Tears for Fears on “The Tipping Point,” Their First Album in Over 17 Years | Under the Radar Magazine Under the Radar | Music Blog for the Indie Music Magazine
Wednesday, February 28th, 2024  

Tears for Fears on “The Tipping Point,” Their First Album in Over 17 Years

Mourning Earnestly, Aging Gracefully

Feb 22, 2022 Photography by Frank Ockenfels Issue #69 - 20th Anniversary Issue
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Don’t call them a pop band. Yes, Tears for Fears released some of the biggest chart-toppers of the ’80s, from “Everybody Wants to Rule the World” to “Shout.” But main songwriter and vocalist Roland Orzabal and bassist and co-songwriter Curt Smith say they are operating in a far different genre now with their latest album, The Tipping Point, their first in 17 years.

“It’s like getting blood out of a stone, making a Tears for Fears record,” Orzabal says via Zoom. But when he looks at contemporaries that churn out album after album to indifferent receptions, he asks himself: “If you were an act that was image-based in the ’80s, did videos on yachts, and you make another record when you’re 60—what are you trying to say? Because there are kids who do it far, far better. Pop belongs to youth.”

During an early round of “speed dating” with various collaborators for The Tipping Point, Orzabal and Smith hit snag after snag. Smith played some of those tracks for his daughter, who is also a musician. He recalls her saying: “‘So many people now do that better. Why are you doing that?’ And she was right. I didn’t like it, and began to understand why: it’s me trying to be something else. Which is never good.”

When Orzabal and Smith began communicating more deeply, and leaning on the work of co-producer and longtime touring member Charlton Pettus, the new songs developed underlying themes and ebbs and flows that suited a Tears for Fears album, rather than the scattered bits and pieces they’d be tinkering with.

“We are at our best when Curt and I are driving the car together,” says Orzabal of their writing approach. Sonically, meanwhile, they realized their goal of competing with the biggest legacy rock acts, rather than chasing trends. Audience members at a listening event in a London theater put it best, in Smith’s view, when they told him it sounded like a “classic Tears for Fears album.”

True to their weighty themed, psychology inspired early hits, The Tipping Point features songs such as the title track. Orzabal began writing it when his late wife and childhood sweetheart Caroline “was becoming more and more ill. To the point of a ghost of her former self, to quote the cliché that I sang about in the song. It got to a point where you begin questioning when you should let this person go.”

Married at 21 after meeting at 14, he and Caroline would often meet up with Smith at Snow Hill Flats in their native Bath, England and drink cider. Their drink of choice became wine as adults, but Caroline’s daily habit led to liver disease, something Orzabal tries to raise more awareness about now. For Smith, it was “difficult watching someone you’re close to go through that,” and led to a break in recording “because us in the studio butting heads wasn’t doing either of us any good.”

Working on the song’s lyrics proved to be a “combination of detachment and feeling. The dichotomy in the lyrics and chorus captures the complexity that goes on in those moments,” says Orzabal. He also poured his grief into “Please Be Happy,” an even more bittersweet song because it’s about seeing Caroline “in the depths of depression. And Curt sings it beautifully.”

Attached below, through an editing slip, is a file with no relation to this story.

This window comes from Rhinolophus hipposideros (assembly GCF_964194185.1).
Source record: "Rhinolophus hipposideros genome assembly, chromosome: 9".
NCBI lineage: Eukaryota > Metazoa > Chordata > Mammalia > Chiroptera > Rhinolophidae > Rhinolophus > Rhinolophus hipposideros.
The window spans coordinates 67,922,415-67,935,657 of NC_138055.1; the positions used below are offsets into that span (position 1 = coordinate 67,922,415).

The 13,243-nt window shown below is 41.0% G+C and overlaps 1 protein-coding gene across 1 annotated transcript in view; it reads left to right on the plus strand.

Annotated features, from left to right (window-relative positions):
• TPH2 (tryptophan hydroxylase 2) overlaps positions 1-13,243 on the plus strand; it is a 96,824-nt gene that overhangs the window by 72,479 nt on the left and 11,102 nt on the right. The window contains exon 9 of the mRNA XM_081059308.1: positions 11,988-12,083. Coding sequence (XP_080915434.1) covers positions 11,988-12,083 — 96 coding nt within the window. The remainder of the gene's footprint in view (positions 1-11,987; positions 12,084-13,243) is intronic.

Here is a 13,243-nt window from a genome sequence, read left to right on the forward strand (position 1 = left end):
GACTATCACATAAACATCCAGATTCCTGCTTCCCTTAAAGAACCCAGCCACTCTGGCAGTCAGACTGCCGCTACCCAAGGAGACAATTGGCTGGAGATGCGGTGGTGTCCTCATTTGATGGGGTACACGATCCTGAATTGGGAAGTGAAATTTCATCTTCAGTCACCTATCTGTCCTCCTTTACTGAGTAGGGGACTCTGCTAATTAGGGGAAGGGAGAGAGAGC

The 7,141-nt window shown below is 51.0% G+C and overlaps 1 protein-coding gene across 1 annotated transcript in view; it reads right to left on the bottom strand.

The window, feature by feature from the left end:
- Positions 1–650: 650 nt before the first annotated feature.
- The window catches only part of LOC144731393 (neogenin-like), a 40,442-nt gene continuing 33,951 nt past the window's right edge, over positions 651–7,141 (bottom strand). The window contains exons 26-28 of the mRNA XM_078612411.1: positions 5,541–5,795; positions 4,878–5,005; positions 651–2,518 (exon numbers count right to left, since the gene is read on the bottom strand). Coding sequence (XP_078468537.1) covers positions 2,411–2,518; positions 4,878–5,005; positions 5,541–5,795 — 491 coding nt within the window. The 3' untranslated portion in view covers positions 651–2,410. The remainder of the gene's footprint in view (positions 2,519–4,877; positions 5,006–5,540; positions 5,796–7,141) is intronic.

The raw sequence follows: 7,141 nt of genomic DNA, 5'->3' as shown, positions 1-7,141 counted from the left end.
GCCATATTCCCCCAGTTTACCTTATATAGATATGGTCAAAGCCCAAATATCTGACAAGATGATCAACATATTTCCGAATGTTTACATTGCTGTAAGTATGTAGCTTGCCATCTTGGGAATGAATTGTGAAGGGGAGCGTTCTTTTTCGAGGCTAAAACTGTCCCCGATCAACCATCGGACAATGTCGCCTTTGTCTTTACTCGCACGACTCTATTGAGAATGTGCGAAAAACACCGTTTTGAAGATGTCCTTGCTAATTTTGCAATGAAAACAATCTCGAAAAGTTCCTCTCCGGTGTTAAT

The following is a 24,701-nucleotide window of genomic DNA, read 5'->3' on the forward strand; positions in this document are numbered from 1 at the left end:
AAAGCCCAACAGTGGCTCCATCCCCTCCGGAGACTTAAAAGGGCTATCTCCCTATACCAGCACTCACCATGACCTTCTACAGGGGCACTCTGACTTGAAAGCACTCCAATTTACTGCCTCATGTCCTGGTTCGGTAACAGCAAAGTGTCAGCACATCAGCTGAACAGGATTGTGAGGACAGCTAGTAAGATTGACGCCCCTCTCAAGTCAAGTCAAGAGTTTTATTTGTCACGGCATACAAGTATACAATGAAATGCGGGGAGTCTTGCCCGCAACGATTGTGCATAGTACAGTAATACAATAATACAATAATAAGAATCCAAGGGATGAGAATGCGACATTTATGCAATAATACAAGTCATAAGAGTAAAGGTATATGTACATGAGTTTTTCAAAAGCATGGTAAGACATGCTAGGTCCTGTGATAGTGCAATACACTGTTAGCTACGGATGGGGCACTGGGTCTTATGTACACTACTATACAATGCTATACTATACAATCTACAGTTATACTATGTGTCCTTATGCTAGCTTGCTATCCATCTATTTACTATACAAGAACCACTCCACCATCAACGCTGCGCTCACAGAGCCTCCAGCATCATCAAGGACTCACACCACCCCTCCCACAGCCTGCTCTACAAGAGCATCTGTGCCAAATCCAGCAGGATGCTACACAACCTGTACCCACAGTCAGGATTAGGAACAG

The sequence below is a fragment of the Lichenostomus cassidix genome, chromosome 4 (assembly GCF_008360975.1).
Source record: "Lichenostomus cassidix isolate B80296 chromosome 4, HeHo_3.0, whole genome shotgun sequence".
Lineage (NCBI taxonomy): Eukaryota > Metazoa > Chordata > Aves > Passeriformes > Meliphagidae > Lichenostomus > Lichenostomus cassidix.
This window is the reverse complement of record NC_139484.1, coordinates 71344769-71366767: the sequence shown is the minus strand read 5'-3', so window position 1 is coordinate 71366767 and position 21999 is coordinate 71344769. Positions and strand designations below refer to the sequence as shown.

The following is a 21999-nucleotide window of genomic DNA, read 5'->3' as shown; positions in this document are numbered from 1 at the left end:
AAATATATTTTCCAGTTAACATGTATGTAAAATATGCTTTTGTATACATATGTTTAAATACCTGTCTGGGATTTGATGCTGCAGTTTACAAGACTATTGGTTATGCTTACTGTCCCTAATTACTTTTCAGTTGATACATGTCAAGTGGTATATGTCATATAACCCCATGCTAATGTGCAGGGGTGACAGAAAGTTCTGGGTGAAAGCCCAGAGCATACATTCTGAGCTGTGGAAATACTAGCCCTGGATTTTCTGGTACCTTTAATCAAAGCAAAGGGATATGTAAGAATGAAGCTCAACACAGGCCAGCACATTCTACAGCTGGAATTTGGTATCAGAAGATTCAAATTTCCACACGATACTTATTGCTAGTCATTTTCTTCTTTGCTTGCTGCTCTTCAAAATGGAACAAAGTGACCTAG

Another album highlight: “Rivers of Mercy,” which Orzabal says is about “being baptized, surrendering, healing, and letting go,” all juxtaposed with turning on the news to see the racially charged upheaval engulfing America in the summer of 2020. He adds: “It’s about the contrast between your instinctive desire for peace and the rage that’s going on in world.”

Orzabal is eager to perform their new songs, many of which are “crazy up-tempo.” Chalk that sound up, in part, to the time Tears for Fears spent at festivals in recent years, sharing bills with rollicking hip-hop and pop acts. Fans will also be sure to enjoy how the band’s sets start these days: with a cover version of “Everybody Wants to Rule the World” by popstar Lorde playing over the speakers, until Orzabal, Smith, and co. take to the stage and perform the original. They appreciate new takes on their biggest hits, as long as those interpretations aren’t too duly faithful and instead render the song anew, says Smith. The most famous cover of a Tears for Fears’ song is arguably Michael Andrews and Gary Jules’ comparatively downcast take on “Mad World” for the cult classic Donnie Darko. Orzabal recalls signing off on the cover for the movie as a favor to a friend, without thinking much of it. Long after the cover had become a hit, Orzabal’s son sang along to it in their kitchen one morning, and when he reached the lyrics about “children waiting…happy birthday” Orzabal’s “jaw dropped.” That’s because: “I’m a parent, I wrote that as an adolescent and here’s my son, singing it to me.”

Orzabel adds that Tears for Fears have not just been lucky to “generate hits, but megahits.” “Everybody Wants to Rule the World,” for instance, has reached one billion views on YouTube. “We never could’ve imagined that when we were kids,” Orzabal says, which makes Smith agree and add: “We never anticipated the longevity of the music.”

[Note: This article originally appeared in Issue 69 of Under the Radar’s print magazine, our 20th Anniversary Issue, which is out now. This is its debut online.]


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